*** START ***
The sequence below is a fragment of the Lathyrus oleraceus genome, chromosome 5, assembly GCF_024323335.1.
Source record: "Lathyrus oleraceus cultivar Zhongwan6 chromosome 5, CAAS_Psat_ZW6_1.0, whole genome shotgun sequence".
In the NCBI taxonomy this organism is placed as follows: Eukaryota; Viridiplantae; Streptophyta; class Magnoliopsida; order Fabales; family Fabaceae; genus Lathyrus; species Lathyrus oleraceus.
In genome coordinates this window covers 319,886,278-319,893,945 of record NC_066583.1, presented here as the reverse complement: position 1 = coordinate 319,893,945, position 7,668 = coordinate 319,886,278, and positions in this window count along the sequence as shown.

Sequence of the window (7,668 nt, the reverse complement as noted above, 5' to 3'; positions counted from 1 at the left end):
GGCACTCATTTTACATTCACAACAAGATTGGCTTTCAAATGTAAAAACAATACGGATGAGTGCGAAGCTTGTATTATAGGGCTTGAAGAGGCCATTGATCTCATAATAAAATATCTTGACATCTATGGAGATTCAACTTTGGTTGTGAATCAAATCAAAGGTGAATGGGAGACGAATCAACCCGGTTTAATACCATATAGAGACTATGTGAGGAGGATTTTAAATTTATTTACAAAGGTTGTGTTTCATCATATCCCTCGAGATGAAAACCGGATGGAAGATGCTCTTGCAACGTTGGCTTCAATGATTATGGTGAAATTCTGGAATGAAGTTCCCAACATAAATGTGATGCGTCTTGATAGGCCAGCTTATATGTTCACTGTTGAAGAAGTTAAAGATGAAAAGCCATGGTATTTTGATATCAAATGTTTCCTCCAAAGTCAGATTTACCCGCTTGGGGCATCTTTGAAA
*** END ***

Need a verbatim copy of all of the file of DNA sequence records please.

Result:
The sequence below is a fragment of the Lathyrus oleraceus genome, chromosome 5, assembly GCF_024323335.1.
Source record: "Lathyrus oleraceus cultivar Zhongwan6 chromosome 5, CAAS_Psat_ZW6_1.0, whole genome shotgun sequence".
In the NCBI taxonomy this organism is placed as follows: Eukaryota; Viridiplantae; Streptophyta; class Magnoliopsida; order Fabales; family Fabaceae; genus Lathyrus; species Lathyrus oleraceus.
In genome coordinates this window covers 319,886,278-319,893,945 of record NC_066583.1, presented here as the reverse complement: position 1 = coordinate 319,893,945, position 7,668 = coordinate 319,886,278, and positions in this window count along the sequence as shown.

Sequence of the window (7,668 nt, the reverse complement as noted above, 5' to 3'; positions counted from 1 at the left end):
GGCACTCATTTTACATTCACAACAAGATTGGCTTTCAAATGTAAAAACAATACGGATGAGTGCGAAGCTTGTATTATAGGGCTTGAAGAGGCCATTGATCTCATAATAAAATATCTTGACATCTATGGAGATTCAACTTTGGTTGTGAATCAAATCAAAGGTGAATGGGAGACGAATCAACCCGGTTTAATACCATATAGAGACTATGTGAGGAGGATTTTAAATTTATTTACAAAGGTTGTGTTTCATCATATCCCTCGAGATGAAAACCGGATGGAAGATGCTCTTGCAACGTTGGCTTCAATGATTATGGTGAAATTCTGGAATGAAGTTCCCAACATAAATGTGATGCGTCTTGATAGGCCAGCTTATATGTTCACTGTTGAAGAAGTTAAAGATGAAAAGCCATGGTATTTTGATATCAAATGTTTCCTCCAAAGTCAGATTTACCCGCTTGGGGCATCTTTGAAA